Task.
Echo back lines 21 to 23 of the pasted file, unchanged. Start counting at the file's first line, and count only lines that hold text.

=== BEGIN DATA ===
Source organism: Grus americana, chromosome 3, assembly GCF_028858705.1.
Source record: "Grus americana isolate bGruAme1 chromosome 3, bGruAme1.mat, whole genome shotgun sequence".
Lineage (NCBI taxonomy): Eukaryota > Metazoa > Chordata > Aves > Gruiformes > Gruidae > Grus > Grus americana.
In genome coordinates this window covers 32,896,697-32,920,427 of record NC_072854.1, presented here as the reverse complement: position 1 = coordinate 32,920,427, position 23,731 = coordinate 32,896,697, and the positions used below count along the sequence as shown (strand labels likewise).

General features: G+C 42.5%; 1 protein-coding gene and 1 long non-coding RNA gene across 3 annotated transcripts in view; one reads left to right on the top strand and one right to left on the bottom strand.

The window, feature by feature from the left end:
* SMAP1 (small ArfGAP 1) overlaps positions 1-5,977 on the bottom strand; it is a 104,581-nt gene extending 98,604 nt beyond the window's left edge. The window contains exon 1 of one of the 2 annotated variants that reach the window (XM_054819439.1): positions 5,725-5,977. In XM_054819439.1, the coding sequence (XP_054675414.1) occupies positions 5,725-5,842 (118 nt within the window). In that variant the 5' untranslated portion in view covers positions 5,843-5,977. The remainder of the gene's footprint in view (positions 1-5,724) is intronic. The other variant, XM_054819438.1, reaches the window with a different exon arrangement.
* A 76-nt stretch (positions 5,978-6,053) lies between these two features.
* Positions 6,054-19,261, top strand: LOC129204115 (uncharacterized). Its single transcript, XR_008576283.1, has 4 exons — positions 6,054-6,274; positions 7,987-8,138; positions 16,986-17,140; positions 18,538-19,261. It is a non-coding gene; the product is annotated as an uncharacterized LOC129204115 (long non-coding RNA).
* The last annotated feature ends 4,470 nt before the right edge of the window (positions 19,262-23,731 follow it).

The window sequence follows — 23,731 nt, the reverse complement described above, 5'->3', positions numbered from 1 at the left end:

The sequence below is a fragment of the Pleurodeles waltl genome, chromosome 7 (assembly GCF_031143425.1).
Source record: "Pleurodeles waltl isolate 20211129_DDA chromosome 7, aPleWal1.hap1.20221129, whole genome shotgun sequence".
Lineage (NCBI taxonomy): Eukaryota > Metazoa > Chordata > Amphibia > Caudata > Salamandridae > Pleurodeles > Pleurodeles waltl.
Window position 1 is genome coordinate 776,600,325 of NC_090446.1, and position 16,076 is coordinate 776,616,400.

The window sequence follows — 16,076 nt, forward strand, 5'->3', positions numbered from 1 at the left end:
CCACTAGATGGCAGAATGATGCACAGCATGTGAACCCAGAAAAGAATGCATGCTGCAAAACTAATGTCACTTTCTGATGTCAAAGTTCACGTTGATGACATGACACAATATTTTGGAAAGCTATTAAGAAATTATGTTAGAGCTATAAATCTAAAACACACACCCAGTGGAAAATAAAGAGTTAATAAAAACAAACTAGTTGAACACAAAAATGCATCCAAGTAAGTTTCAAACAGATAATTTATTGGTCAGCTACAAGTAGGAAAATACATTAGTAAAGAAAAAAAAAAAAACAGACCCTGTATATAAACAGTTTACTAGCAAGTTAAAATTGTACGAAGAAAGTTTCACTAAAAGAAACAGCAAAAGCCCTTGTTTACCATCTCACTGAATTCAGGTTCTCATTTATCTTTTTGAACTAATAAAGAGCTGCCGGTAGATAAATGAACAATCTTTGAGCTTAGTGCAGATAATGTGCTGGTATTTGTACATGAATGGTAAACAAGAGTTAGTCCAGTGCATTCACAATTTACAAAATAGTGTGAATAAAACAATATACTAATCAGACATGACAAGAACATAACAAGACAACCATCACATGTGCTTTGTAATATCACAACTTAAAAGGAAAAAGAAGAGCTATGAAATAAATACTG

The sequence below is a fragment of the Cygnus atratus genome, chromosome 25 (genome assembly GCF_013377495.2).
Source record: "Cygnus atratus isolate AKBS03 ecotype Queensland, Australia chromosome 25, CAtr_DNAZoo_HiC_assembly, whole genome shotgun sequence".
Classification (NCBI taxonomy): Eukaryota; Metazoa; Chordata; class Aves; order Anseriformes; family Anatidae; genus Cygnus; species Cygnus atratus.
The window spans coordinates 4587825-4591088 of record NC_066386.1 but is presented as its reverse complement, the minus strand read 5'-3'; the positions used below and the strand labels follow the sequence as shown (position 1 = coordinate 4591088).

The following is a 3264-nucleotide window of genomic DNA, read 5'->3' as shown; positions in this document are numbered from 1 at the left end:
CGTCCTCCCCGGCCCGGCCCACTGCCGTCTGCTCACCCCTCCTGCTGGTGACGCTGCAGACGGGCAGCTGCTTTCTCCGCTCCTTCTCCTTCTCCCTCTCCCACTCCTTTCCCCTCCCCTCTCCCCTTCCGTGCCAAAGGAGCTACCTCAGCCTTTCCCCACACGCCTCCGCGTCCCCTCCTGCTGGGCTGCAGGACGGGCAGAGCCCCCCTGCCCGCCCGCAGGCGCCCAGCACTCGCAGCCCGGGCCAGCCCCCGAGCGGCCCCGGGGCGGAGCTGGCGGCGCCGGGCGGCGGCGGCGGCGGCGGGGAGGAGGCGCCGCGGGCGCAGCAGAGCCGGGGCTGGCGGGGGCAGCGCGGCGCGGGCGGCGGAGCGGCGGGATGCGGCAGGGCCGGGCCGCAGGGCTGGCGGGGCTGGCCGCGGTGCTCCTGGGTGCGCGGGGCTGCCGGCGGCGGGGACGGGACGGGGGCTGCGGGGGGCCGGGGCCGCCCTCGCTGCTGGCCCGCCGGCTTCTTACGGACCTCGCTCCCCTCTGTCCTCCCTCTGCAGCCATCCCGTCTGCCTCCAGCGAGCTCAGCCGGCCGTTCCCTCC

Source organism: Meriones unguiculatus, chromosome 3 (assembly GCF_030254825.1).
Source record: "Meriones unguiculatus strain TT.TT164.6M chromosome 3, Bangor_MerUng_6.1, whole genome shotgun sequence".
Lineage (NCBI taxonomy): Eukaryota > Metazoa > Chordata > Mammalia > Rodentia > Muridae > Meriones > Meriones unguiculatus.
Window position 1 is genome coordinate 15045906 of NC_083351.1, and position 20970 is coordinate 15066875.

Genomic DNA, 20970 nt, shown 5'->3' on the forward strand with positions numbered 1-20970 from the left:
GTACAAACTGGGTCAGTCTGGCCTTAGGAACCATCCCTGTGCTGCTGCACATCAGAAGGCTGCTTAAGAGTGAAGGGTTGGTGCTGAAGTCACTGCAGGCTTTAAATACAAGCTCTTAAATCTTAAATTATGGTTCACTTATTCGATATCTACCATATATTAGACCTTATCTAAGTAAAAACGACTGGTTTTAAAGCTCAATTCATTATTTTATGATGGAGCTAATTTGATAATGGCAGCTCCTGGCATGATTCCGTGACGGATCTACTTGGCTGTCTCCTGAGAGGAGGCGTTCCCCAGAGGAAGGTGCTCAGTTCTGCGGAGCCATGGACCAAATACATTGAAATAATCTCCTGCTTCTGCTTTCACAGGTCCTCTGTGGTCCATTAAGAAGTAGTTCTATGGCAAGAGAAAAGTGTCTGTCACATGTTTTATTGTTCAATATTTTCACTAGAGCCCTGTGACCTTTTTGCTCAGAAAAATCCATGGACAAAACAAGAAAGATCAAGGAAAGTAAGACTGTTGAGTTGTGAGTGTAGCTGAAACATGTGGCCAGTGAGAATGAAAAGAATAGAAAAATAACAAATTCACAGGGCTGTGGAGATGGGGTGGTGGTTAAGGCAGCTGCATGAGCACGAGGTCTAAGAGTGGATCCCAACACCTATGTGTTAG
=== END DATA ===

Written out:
The window spans coordinates 4587825-4591088 of record NC_066386.1 but is presented as its reverse complement, the minus strand read 5'-3'; the positions used below and the strand labels follow the sequence as shown (position 1 = coordinate 4591088).

The following is a 3264-nucleotide window of genomic DNA, read 5'->3' as shown; positions in this document are numbered from 1 at the left end:
CGTCCTCCCCGGCCCGGCCCACTGCCGTCTGCTCACCCCTCCTGCTGGTGACGCTGCAGACGGGCAGCTGCTTTCTCCGCTCCTTCTCCTTCTCCCTCTCCCACTCCTTTCCCCTCCCCTCTCCCCTTCCGTGCCAAAGGAGCTACCTCAGCCTTTCCCCACACGCCTCCGCGTCCCCTCCTGCTGGGCTGCAGGACGGGCAGAGCCCCCCTGCCCGCCCGCAGGCGCCCAGCACTCGCAGCCCGGGCCAGCCCCCGAGCGGCCCCGGGGCGGAGCTGGCGGCGCCGGGCGGCGGCGGCGGCGGCGGGGAGGAGGCGCCGCGGGCGCAGCAGAGCCGGGGCTGGCGGGGGCAGCGCGGCGCGGGCGGCGGAGCGGCGGGATGCGGCAGGGCCGGGCCGCAGGGCTGGCGGGGCTGGCCGCGGTGCTCCTGGGTGCGCGGGGCTGCCGGCGGCGGGGACGGGACGGGGGCTGCGGGGGGCCGGGGCCGCCCTCGCTGCTGGCCCGCCGGCTTCTTACGGACCTCGCTCCCCTCTGTCCTCCCTCTGCAGCCATCCCGTCTGCCTCCAGCGAGCTCAGCCGGCCGTTCCCTCC